Among the founders of classical German sociology, Ferdinand Tonnies is still relatively neglected. Many reasons are given, but the most widespread and the most damning is that Tonnies is a pessimist who wished, in the face of modernity, to return to the supposed Golden Age of rural Germany, when the community, ruled by patriarchs, gathered on the land. This interpretation is fundamentally flawed: although Tonnies wanted to describe the rootless, ruthless, calculating individuals of modern society, he wished to recall the (...) past primarily in order to develop a blueprint for the future, in which the so-called feminine traits of conscience, empathy, and care would govern the community. Rather than yearning for the past, Tonnies was a utopian who had a vision of the future and tried to make it a reality. (shrink)
Readers of The Protestant Ethic and the Spirit of Capitalism recognize that Weber attempts to provide an ideal account of development of modern rational capitalism. What readers apparently do not realize is that Weber believes that there is a political development that is parallel to this economic development. Weber believed that Luther’s passive theology and doctrine of two kingdoms lead to quiet resignation in earthly matters. Luther advises shunning politics and avoiding political confrontation. In contrast, Weber held that Calvin’s theology (...) of awe and his doctrine of predestination lead to active political stances and even imply a duty to resist tyranny. However, Weber rejects both Luther’s and Calvin’s political stances because both believed in a divinely ordered world and held that the consequences of their actions were ultimately left to God. Weber contends that only those people who have the proper understanding of the nature of power and have a real appreciation for the ‘diabolic’ nature of politics are suitable to be political actors. Thus, Weber insists that only those people who will take responsibility for their own political actions have the right to ‘stick their hands in the wheels of history’. (shrink)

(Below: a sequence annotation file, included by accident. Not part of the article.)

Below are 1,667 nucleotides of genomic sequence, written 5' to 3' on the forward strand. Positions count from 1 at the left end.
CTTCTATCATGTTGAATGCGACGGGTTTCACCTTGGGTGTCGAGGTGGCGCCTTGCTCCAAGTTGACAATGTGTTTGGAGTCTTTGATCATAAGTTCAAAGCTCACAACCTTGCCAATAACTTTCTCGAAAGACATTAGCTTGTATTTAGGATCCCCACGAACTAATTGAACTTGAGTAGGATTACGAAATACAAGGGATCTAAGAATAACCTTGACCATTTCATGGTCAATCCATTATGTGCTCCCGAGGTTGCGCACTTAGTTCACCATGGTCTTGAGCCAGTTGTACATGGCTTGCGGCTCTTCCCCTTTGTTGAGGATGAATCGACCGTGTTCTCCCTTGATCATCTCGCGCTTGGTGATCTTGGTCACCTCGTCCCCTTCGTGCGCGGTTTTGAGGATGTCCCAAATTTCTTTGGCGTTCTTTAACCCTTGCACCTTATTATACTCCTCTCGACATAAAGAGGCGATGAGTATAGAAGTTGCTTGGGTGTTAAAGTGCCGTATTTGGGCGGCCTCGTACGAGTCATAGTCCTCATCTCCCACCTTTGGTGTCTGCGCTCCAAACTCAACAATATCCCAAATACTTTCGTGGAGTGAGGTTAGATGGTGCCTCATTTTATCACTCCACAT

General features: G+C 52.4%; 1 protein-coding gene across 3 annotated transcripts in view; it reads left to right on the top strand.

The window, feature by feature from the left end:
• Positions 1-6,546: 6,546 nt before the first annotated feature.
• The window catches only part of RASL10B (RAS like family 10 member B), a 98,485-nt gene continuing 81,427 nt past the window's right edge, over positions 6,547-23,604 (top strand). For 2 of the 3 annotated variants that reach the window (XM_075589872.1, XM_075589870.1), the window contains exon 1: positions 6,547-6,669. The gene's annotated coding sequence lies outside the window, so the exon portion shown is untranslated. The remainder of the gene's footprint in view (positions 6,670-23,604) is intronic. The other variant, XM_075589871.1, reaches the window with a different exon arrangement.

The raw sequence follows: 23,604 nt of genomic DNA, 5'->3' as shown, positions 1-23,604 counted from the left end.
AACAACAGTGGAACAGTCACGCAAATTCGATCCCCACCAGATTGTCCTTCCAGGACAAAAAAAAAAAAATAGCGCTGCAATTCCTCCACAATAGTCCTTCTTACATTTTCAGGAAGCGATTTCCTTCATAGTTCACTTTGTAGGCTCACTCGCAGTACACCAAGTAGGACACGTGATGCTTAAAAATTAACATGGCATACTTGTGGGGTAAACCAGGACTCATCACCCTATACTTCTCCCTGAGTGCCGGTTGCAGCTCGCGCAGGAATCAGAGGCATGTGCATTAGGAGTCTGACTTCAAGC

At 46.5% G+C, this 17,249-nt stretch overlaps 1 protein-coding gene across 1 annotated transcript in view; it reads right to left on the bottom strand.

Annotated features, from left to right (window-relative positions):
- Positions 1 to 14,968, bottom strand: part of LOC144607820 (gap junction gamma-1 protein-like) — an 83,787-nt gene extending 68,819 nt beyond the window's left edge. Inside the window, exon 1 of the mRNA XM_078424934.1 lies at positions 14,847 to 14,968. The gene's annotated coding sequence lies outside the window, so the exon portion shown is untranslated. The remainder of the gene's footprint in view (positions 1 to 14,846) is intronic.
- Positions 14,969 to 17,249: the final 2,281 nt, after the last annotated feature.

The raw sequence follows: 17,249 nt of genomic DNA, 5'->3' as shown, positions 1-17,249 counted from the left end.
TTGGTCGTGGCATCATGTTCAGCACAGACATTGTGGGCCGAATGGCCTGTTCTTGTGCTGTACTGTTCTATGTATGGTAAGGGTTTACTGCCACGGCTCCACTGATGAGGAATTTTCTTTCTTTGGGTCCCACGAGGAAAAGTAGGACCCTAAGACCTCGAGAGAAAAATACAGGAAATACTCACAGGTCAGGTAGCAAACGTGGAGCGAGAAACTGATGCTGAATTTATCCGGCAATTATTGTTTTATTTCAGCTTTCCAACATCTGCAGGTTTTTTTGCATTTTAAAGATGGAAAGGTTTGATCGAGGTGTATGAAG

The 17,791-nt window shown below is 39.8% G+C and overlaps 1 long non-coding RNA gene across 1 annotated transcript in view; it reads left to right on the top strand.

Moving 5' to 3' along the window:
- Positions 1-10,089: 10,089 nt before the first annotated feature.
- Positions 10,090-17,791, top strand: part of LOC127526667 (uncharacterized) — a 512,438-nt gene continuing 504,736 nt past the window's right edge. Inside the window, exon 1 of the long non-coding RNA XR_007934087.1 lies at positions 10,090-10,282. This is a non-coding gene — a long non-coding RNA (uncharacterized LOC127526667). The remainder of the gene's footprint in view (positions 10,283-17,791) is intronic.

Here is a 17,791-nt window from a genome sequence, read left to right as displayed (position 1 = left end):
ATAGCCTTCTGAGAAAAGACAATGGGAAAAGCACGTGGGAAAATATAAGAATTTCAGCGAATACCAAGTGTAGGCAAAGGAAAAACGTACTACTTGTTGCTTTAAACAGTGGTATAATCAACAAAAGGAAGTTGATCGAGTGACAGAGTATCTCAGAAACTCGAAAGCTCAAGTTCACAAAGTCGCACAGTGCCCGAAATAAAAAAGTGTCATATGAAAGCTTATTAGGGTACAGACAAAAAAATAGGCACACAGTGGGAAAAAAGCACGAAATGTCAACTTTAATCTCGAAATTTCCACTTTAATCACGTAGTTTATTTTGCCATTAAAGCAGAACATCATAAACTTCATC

Max Weber and Ernst Toller are regarded as political opposites with the former viewed as the responsible realist and the latter as an ethical idealist. I argue that this contrast between the two is not as great as is customarily thought.